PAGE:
Before it became home to one of the greatest collections of street art in Washington, DC, Hanover Place NW in Truxton Circle was a narrow, dead-end street where you could easily see the cops coming. It was also the place to buy cocaine in the 1980s, so much so that newspapers called it the city’s “cocaine supermarket.”
Until a few weeks ago, the west end of Hanover Place was lined with spectacular murals, but today most of the paintings are lost in a pile of rubble. What was once stables, then one of the city’s first automobile garages, a box factory, then part of a brass knob warehouse and lastly an artists’ space, is now debris, soon to be cleared away for new condos.
The building at 79 Hanover Place NW, most recently home to the artist-run warehouse and studio space called Wonderbox, was built in 1906 as a three-story stable and box factory. In 1928, it was converted into a storage warehouse, with only the first-floor walls of the stable remaining intact. The stable-turned-warehouse was formerly part of Chapman Coal Company Stable and Garage, an N Street complex that stretched north to fill the space between N Street and Hanover Place. Chapman Stables had originally been built as a coal yard with stables for horses and later transitioned into a garage for cars and buses. Wonderbox transformed the interior by hosting art openings, performance art shows and modern dance, although some might argue that the building continued to be home to a bunch of horseshit.
The murals first appeared as part of the But Is It Art? Fair, a DIY contemporary art show held at Wonderbox in September 2011. Created by Kelly Towles, Alicia “Decoy” Cosnahan and Aaron Lim, these paintings gave life to an otherwise bland stretch of blank building facades facing Hanover Place.
Before the Preservation League submitted a proposal to the Historic Preservation Review Board, plans had been in the works to raze all the Chapman Stables buildings to make way for new development. The main Chapman building on N Street, previously home to the Brass Knob Warehouse, was saved from demolition when it was entered into the DC Inventory of Historic Sites in April 2013. Six months later, it was listed on the National Register of Historic Places.
The former storage warehouse and bus garage didn’t fare so well. Both were deemed to have “no artistic distinction … [or] architectural value” and were torn down in early September 2014.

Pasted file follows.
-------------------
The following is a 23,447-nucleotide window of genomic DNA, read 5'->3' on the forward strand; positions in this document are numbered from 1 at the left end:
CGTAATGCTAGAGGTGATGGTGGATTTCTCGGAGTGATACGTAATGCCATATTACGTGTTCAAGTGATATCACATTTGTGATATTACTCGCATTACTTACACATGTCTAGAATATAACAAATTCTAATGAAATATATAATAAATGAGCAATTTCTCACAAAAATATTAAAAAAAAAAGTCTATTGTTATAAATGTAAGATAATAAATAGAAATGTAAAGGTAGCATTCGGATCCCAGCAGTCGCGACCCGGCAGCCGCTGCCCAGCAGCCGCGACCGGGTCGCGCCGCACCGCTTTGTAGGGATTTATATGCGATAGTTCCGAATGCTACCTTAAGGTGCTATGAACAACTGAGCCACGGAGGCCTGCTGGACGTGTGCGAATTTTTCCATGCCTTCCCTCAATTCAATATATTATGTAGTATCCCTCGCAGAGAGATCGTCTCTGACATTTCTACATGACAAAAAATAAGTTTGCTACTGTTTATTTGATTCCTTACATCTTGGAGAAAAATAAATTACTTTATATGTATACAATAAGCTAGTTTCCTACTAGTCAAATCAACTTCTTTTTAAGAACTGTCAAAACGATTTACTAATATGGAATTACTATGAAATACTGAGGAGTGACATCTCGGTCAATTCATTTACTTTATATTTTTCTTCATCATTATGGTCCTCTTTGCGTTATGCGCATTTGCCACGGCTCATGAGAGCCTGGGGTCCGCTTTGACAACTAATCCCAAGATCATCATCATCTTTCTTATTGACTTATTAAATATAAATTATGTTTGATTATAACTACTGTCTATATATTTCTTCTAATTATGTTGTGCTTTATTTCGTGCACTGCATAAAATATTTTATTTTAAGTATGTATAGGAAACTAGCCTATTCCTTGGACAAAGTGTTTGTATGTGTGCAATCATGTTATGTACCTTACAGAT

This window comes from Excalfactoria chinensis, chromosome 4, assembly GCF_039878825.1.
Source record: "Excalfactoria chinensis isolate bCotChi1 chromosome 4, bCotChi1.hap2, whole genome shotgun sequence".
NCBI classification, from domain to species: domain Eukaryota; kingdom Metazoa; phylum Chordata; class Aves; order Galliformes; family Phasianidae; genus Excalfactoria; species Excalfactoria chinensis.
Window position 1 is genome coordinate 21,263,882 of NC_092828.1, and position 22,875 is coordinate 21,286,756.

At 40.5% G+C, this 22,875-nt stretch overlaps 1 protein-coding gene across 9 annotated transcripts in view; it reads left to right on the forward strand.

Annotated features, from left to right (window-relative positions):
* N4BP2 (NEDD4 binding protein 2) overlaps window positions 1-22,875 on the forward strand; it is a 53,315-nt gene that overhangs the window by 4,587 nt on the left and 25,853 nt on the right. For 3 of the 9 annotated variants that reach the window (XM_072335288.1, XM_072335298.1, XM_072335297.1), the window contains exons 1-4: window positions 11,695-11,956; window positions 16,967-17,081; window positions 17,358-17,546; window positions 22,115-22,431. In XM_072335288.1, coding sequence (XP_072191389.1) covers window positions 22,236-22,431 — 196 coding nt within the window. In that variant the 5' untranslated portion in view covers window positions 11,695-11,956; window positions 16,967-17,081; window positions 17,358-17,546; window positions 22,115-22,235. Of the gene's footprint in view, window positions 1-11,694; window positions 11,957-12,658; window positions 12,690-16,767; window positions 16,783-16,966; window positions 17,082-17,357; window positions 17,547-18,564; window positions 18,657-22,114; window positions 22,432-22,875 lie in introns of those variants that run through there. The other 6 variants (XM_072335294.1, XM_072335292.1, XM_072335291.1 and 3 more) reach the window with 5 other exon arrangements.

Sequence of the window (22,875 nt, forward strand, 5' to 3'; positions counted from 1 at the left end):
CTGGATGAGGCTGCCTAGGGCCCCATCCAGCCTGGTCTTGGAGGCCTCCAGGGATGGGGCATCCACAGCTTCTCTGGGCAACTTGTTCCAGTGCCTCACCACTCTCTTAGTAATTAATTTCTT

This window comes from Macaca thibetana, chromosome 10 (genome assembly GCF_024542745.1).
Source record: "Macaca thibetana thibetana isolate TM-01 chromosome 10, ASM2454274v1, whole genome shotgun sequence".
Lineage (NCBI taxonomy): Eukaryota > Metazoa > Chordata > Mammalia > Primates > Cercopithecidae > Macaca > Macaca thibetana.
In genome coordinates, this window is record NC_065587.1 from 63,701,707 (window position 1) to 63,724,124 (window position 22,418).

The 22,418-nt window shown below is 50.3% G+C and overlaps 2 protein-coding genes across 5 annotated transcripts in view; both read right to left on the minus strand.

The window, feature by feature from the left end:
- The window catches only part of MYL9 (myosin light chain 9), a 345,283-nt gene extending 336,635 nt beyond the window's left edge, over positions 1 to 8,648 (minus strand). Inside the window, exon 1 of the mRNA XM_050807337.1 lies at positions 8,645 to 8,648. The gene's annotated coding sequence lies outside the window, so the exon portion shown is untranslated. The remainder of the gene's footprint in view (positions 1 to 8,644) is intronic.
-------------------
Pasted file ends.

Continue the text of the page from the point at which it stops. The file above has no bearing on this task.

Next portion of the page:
But let’s get back to crack. In July 1984, police launched “Operation Beat It” to confront powder cocaine dealing on Hanover Place. (Michael Jackson’s Thriller, with the hit song “Beat It,” had been the No. 1 album in the country until April 1984.) The law-enforcement action was at first successful, but dealers were back on the streets just five months later.
By December 1985, Washington, DC, outranked all other U.S. cities in per capita drug arrests. (We’re still No. 1 in per capita arrests for PCP – in your face, L.A.!) And by 1986, crack had hit the streets of DC, edging out heroin for the first time as the city’s most popular illicit drug.
Hanover Place was in full swing as the most notorious open-air drug market in crack-infested Washington, DC. From the east end of the block, one could look down Capitol Street and clearly see the white dome of the Capitol Building. Dealers used to quip: “Over there, they make the laws; over here, we break the laws.”
To keep the police from raiding the market, kids acted as sentries at the corners, hollering “OLE-ER-RAY” (pig Latin for “rollers”) whenever they saw a police cruiser approach. But for the most part, the street was a self-regulating marketplace. And with the trafficking came traffic. Sometimes the line of cars turning onto Hanover Place was so long it backed up traffic on Capitol Street, with cars honking to keep the checkout lines moving.
By this point, the cops had had enough and decided to crack down on Hanover Place. A year-long, 24/7 occupation ensued, with a command-center trailer on the street and a daily rotation of 60 officers patrolling the immediate area. It was still 1986, but Hanover Place was closed for business.
Two decades later, Hanover Place is mostly quiet. The housing prices have rebounded from their 1990s lows and are now selling for five to 10 times as much. The artists have come and gone, and the condo-dwellers are about to arrive.
Here are more photos of the art of Hanover Place. Some of these murals remain. Others are gone but not forgotten.